In postmortem of his marriage a husband falls in and out of love with his wife as her quirks shift into eccentricities. To quote Kundera, “Love begins with a metaphor. Which is to say, love begins at the point when a woman enters her first word into our poetic memory,” Jemc captures this notion to the very letter through the eyes of the husband; He is a man in love, a man infatuated, a man who understands his wife with perfect clarity and blinding befuddlement. “My wife was the start of me. If someone were to ask how I had changed since I met her I would be unable to find the words. It wasn’t that I changed because of knowing her. It’s more accurate to say that I began.” 

Though they are never named, the man and wife are outlined through a series of idiosyncratic vignettes, each one more lovely and disheartening than the next. While it could have been a hindrance, Jemc deftly handles the lack of titles by making tangible the severity of the husband’s loss through his repeated mantra, “my wife.” 

“My wife was a clumsy acquaintance who lumbered through days.”

“My wife wore trousers . . . She filled her clothes the way one fills one’s skin: exactly.”

“She was my only wife and I accepted her for all that she was, all quirks, all inconsistencies and unexpected preferences.”

The wife in question has one habit in particular that begins as endearing and quickly turns isolating. She records stories. After talking to strangers, she returns to her home every night and records stories that no one hears, stories that she hides way in her closet—a closet she keeps locked, only showing her husband once when they move in together.

“‘Can I see the closet again?’ I asked, at five years.

‘You know better,’ she said, locking it behind her and struggling to reattach the bracelet to her wrist, key dangling. 

‘Why not?’

‘That was a one-time thing. I told you that. You understood. That’s the end.’ She wasn’t amused. . . .

She was a bit bewildered by my stubbornness. ‘That closet is mine, and I get one thing that is only mine. No, you can’t look inside.’”

Her husband is tethered to her uniqueness from the very beginning, but the quirky woman who so hauntingly captures her husband’s heart is off-putting as much as she is beautiful, a train wreck demanding attention. His wife is an affable, irascible despot, moving from inclusivity and intimacy to independence and indifferent cynicism at the drop of a hat, leaving a sense of whiplash in her wake.

Jac Jemc wrestles the demons of love and loss in a sketch of two people fighting inevitability. Their “love begins at the point when a woman enters her first word into our poetic memory.”

Jennifer Bostrom is a BA Honors Fiction Graduate from Columbia College Chicago, Academic Excellence scholarship recipient (2013-2016), Production Editor of CCC’s award-winning Hair Trigger anthology, and former contributer for HYPERtext Magazine. Jennifer’s fiction can be found at The Copperfield Review and Habitat Magazine or on her website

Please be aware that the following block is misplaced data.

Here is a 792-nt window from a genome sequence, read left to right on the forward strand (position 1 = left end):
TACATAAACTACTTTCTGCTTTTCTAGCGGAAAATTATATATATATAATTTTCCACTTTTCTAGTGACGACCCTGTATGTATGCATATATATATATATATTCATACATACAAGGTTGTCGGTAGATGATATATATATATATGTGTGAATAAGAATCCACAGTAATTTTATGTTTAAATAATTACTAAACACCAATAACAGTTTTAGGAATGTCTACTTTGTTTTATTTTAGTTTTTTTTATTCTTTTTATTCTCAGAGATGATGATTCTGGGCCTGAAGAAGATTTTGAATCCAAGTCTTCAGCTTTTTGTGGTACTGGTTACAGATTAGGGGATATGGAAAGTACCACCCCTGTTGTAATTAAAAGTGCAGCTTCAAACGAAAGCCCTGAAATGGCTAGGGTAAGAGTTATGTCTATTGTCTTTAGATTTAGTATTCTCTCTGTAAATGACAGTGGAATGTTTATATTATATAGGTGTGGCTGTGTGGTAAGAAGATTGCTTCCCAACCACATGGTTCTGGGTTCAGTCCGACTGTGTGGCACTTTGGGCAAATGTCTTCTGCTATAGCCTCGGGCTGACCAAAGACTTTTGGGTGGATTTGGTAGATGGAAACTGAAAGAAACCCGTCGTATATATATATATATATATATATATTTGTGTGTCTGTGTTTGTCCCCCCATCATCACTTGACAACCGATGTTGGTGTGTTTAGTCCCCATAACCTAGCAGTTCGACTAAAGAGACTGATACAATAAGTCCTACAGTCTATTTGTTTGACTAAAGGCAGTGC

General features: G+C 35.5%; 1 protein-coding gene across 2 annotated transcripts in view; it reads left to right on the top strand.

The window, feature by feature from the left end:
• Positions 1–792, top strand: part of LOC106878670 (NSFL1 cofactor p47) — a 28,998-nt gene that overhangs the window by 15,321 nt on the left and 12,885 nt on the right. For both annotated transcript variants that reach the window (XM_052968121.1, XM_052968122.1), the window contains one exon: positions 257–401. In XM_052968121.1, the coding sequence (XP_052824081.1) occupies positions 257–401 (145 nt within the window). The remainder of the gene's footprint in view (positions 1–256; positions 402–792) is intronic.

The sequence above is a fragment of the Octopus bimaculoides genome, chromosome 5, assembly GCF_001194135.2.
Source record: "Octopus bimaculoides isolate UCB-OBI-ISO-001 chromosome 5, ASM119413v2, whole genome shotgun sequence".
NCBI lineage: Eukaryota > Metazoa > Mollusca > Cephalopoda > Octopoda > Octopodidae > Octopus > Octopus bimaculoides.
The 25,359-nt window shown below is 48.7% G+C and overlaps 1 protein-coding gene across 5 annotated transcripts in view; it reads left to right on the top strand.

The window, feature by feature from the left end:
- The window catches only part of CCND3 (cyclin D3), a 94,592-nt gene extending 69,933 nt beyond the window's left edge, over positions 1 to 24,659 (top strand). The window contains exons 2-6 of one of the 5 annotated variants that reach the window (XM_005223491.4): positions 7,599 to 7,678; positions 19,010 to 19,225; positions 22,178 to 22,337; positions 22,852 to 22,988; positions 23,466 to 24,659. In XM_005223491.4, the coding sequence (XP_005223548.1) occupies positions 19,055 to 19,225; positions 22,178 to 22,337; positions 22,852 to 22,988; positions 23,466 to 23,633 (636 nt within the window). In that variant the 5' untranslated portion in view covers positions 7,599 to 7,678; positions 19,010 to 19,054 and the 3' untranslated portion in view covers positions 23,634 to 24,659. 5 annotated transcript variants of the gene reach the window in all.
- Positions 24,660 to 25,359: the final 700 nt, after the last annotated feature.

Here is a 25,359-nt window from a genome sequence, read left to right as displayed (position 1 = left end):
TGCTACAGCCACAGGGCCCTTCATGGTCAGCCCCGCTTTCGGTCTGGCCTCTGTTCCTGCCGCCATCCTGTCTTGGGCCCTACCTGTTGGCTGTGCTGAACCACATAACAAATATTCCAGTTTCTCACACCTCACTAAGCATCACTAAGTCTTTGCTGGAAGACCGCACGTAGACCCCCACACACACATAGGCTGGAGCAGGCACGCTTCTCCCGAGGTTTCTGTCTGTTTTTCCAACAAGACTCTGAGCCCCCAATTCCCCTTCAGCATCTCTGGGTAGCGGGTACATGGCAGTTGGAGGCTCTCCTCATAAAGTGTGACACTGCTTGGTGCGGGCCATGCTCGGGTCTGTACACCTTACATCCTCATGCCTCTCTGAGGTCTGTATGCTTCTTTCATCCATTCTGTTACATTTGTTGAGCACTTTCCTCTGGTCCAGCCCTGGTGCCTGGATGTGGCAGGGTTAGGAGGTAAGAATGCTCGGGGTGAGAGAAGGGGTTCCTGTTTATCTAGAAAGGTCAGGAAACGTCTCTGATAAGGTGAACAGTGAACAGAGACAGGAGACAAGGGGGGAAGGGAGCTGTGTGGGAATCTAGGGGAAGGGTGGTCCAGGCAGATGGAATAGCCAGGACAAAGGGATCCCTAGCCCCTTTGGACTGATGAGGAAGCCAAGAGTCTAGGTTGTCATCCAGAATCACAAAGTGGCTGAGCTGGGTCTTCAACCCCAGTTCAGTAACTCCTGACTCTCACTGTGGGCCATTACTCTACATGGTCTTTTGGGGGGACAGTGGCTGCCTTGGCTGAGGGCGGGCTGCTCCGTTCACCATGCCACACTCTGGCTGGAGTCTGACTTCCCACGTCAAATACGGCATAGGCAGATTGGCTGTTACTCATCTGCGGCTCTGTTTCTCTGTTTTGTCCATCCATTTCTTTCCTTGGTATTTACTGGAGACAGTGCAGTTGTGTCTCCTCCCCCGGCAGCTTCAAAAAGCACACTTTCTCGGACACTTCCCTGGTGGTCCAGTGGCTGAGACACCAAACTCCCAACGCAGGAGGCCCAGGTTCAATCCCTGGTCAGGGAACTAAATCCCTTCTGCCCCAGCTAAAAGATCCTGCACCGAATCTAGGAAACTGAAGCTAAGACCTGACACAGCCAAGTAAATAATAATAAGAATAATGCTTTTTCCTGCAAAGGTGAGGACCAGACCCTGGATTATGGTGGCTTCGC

September 29, 2016


Robert Goldsborough

Mystery Writer at Large

Interviewed by Ben Kowalski

The world of mystery writing is filled with secrets, clues, and brimmed hats, and Bob Goldsborough has seen just about every corner of it. The author of eleven Nero Wolfe novels and five Snap Malek novels, Goldsborough started as a newspaperman, working for 21 years at the Chicago Tribune and 23 years at the trade journal Advertising Age. His most recent novel, Stop the Presses (Mysterious Press), was published March 8, 2016.

Hair Trigger had a chance to talk to Bob Goldsborough about his unlikely route into mystery writing, the creative process involved, and working in Chicago.

Ben Kowalski: How did you first get into mystery writing?

Bob Goldsborough: When I was a teenager, I made what seemed like a mistake—telling my mother I had nothing to do. She could have come right back saying “mow the lawn” or “wash the car,” but what she did [was] say, “Why don’t you read a mystery story?” She gave me a Nero Wolfe story by Rex Stout. She loved these mysteries, partly because [they were] Who-Done-It [stories], but even more because these were not violent stories. There was not a lot of gore or a lot of sex or a lot of swearing in them. They were puzzles. Over the years, I began reading and enjoying them more and more. 

In the 1970s, Rex Stout died at a ripe old age, in his upper 80s. My mother saw his obituary in the Chicago Tribune and said, “Now there aren’t going to be any more Nero Wolfe stories.” I got to thinking about what my mother had said and thought, “Maybe there could be one more.” Without any real purpose in mind, I started writing a Nero Wolfe novel myself, using the very same characters that Rex Stout had. I finished it in time for the next Christmas. This was just type script—type-only on one side of a page, 8.5×11—but I had this thing bound in a leather binder, and I gave it to my mother for Christmas!